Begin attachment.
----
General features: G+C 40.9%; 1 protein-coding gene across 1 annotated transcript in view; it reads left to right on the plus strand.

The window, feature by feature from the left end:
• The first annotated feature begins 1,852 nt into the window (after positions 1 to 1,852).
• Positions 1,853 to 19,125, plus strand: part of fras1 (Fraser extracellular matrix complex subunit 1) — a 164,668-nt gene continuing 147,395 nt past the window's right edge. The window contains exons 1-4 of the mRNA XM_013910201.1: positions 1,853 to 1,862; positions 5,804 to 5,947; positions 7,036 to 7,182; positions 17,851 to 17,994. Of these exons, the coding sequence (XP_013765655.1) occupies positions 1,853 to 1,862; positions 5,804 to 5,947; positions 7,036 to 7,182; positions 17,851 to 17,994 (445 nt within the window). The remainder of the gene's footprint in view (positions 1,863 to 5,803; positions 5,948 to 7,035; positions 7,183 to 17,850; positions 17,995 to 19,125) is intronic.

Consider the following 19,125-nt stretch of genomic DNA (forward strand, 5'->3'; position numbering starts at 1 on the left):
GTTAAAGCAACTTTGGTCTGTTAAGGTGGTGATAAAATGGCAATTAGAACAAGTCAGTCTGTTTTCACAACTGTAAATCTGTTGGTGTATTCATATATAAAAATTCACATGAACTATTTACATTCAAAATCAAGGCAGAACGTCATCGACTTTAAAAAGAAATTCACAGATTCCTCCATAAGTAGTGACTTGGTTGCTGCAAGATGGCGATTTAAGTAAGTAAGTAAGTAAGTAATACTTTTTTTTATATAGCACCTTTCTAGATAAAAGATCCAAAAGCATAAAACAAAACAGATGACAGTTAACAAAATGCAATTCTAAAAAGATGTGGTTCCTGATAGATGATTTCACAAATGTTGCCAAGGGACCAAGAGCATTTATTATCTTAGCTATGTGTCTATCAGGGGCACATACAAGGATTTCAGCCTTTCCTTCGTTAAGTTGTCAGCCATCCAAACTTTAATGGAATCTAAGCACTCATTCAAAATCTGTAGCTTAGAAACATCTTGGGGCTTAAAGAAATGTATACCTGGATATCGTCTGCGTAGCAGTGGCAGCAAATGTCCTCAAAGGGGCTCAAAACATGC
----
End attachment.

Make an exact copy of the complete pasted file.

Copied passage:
General features: G+C 40.9%; 1 protein-coding gene across 1 annotated transcript in view; it reads left to right on the plus strand.

The window, feature by feature from the left end:
• The first annotated feature begins 1,852 nt into the window (after positions 1 to 1,852).
• Positions 1,853 to 19,125, plus strand: part of fras1 (Fraser extracellular matrix complex subunit 1) — a 164,668-nt gene continuing 147,395 nt past the window's right edge. The window contains exons 1-4 of the mRNA XM_013910201.1: positions 1,853 to 1,862; positions 5,804 to 5,947; positions 7,036 to 7,182; positions 17,851 to 17,994. Of these exons, the coding sequence (XP_013765655.1) occupies positions 1,853 to 1,862; positions 5,804 to 5,947; positions 7,036 to 7,182; positions 17,851 to 17,994 (445 nt within the window). The remainder of the gene's footprint in view (positions 1,863 to 5,803; positions 5,948 to 7,035; positions 7,183 to 17,850; positions 17,995 to 19,125) is intronic.

Consider the following 19,125-nt stretch of genomic DNA (forward strand, 5'->3'; position numbering starts at 1 on the left):
GTTAAAGCAACTTTGGTCTGTTAAGGTGGTGATAAAATGGCAATTAGAACAAGTCAGTCTGTTTTCACAACTGTAAATCTGTTGGTGTATTCATATATAAAAATTCACATGAACTATTTACATTCAAAATCAAGGCAGAACGTCATCGACTTTAAAAAGAAATTCACAGATTCCTCCATAAGTAGTGACTTGGTTGCTGCAAGATGGCGATTTAAGTAAGTAAGTAAGTAAGTAATACTTTTTTTTATATAGCACCTTTCTAGATAAAAGATCCAAAAGCATAAAACAAAACAGATGACAGTTAACAAAATGCAATTCTAAAAAGATGTGGTTCCTGATAGATGATTTCACAAATGTTGCCAAGGGACCAAGAGCATTTATTATCTTAGCTATGTGTCTATCAGGGGCACATACAAGGATTTCAGCCTTTCCTTCGTTAAGTTGTCAGCCATCCAAACTTTAATGGAATCTAAGCACTCATTCAAAATCTGTAGCTTAGAAACATCTTGGGGCTTAAAGAAATGTATACCTGGATATCGTCTGCGTAGCAGTGGCAGCAAATGTCCTCAAAGGGGCTCAAAACATGC